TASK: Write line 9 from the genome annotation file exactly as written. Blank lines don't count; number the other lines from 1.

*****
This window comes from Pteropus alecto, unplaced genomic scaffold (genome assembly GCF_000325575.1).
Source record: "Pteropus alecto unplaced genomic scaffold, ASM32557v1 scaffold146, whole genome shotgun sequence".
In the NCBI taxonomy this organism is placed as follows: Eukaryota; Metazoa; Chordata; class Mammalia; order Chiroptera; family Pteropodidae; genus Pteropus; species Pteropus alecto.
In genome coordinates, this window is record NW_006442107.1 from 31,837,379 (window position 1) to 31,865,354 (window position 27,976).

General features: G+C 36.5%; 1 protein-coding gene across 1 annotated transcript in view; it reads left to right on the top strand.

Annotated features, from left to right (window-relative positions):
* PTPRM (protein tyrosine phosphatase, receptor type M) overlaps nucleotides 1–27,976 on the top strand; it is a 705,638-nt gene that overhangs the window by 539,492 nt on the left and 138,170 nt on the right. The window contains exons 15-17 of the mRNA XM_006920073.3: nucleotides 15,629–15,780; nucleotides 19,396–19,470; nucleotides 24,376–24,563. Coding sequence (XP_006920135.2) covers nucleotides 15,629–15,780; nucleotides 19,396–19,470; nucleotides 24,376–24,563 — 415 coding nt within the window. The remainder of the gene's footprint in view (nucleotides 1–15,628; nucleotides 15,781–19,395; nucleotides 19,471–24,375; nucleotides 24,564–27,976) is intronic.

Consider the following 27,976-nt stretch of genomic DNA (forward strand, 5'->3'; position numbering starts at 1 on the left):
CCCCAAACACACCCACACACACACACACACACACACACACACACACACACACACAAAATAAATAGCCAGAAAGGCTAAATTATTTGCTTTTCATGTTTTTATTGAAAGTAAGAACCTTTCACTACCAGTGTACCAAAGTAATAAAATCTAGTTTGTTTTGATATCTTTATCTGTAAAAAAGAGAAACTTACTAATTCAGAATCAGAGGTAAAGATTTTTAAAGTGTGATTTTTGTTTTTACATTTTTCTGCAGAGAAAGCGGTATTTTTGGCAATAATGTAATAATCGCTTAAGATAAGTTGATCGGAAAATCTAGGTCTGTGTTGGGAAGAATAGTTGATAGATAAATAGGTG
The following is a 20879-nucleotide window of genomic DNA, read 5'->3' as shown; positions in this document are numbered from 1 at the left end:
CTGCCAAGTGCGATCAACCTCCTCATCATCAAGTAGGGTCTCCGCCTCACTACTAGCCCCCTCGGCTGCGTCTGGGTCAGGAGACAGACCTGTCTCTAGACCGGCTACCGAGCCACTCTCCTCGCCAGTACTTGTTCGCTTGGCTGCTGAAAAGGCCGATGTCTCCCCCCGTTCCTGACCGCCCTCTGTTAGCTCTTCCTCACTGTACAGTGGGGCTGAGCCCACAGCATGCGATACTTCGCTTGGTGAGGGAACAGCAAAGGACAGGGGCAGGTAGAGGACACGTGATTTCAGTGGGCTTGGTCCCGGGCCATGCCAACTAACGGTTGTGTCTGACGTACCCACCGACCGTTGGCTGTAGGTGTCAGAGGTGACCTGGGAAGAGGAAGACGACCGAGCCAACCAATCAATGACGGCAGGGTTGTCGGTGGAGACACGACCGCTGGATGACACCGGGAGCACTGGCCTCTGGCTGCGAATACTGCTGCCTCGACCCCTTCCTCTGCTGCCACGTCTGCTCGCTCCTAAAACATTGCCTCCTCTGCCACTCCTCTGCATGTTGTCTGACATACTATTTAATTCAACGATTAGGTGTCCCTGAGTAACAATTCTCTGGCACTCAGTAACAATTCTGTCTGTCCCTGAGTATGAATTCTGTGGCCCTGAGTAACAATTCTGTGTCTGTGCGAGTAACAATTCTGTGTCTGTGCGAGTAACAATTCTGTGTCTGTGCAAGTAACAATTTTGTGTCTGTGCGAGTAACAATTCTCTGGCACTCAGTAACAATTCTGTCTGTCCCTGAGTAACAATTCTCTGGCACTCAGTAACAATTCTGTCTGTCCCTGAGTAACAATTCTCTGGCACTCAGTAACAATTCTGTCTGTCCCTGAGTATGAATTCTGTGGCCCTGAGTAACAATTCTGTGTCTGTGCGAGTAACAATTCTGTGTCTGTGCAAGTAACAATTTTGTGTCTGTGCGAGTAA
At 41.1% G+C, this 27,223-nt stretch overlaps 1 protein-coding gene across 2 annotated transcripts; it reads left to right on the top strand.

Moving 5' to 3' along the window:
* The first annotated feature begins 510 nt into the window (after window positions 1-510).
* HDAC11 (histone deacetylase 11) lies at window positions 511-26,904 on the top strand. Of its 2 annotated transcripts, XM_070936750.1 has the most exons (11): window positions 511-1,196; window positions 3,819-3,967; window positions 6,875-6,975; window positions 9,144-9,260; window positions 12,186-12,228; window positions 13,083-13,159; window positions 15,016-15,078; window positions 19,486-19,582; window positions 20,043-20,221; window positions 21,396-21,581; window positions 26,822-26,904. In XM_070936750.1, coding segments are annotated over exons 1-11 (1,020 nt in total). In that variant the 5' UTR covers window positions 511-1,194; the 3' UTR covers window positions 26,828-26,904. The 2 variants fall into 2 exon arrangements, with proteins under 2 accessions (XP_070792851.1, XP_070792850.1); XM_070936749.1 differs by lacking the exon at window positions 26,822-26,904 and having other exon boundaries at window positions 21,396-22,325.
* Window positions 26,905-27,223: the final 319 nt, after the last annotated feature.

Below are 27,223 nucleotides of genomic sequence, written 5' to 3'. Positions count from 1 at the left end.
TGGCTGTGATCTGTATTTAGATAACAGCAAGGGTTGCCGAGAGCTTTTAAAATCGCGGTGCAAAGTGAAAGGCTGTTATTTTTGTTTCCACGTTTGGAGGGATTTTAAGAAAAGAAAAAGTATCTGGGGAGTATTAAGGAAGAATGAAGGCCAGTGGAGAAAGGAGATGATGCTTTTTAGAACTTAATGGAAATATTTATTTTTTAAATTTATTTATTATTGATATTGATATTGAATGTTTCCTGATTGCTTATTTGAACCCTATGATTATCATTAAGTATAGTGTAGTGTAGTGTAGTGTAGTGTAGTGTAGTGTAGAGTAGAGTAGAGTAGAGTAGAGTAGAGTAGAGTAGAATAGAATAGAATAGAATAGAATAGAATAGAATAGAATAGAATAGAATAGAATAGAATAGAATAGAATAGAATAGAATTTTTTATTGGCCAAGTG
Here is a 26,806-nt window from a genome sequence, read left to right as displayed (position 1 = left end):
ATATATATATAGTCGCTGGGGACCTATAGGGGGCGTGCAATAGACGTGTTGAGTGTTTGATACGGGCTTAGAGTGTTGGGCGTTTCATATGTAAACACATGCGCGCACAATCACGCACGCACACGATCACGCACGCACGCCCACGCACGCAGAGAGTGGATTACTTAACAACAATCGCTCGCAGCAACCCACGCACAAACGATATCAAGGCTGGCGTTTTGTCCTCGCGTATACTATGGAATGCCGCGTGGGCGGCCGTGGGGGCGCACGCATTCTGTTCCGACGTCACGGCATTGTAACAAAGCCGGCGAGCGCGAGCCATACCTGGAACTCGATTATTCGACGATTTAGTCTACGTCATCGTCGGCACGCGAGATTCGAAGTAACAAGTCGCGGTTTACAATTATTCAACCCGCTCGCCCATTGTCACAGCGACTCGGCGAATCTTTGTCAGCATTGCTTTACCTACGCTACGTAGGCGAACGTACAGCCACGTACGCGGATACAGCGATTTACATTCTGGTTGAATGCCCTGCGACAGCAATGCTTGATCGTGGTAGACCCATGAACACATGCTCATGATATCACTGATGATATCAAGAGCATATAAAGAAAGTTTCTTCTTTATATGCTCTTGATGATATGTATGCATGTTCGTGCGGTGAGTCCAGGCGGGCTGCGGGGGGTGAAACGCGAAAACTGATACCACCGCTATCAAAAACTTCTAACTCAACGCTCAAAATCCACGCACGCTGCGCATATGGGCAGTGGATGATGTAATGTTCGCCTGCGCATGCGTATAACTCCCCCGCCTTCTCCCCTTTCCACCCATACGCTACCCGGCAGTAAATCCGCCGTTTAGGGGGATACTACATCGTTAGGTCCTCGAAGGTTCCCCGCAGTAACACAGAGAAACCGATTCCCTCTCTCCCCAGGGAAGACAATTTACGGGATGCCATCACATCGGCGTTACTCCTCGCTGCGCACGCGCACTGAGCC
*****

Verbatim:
CCCCAAACACACCCACACACACACACACACACACACACACACACACACACACACAAAATAAATAGCCAGAAAGGCTAAATTATTTGCTTTTCATGTTTTTATTGAAAGTAAGAACCTTTCACTACCAGTGTACCAAAGTAATAAAATCTAGTTTGTTTTGATATCTTTATCTGTAAAAAAGAGAAACTTACTAATTCAGAATCAGAGGTAAAGATTTTTAAAGTGTGATTTTTGTTTTTACATTTTTCTGCAGAGAAAGCGGTATTTTTGGCAATAATGTAATAATCGCTTAAGATAAGTTGATCGGAAAATCTAGGTCTGTGTTGGGAAGAATAGTTGATAGATAAATAGGTG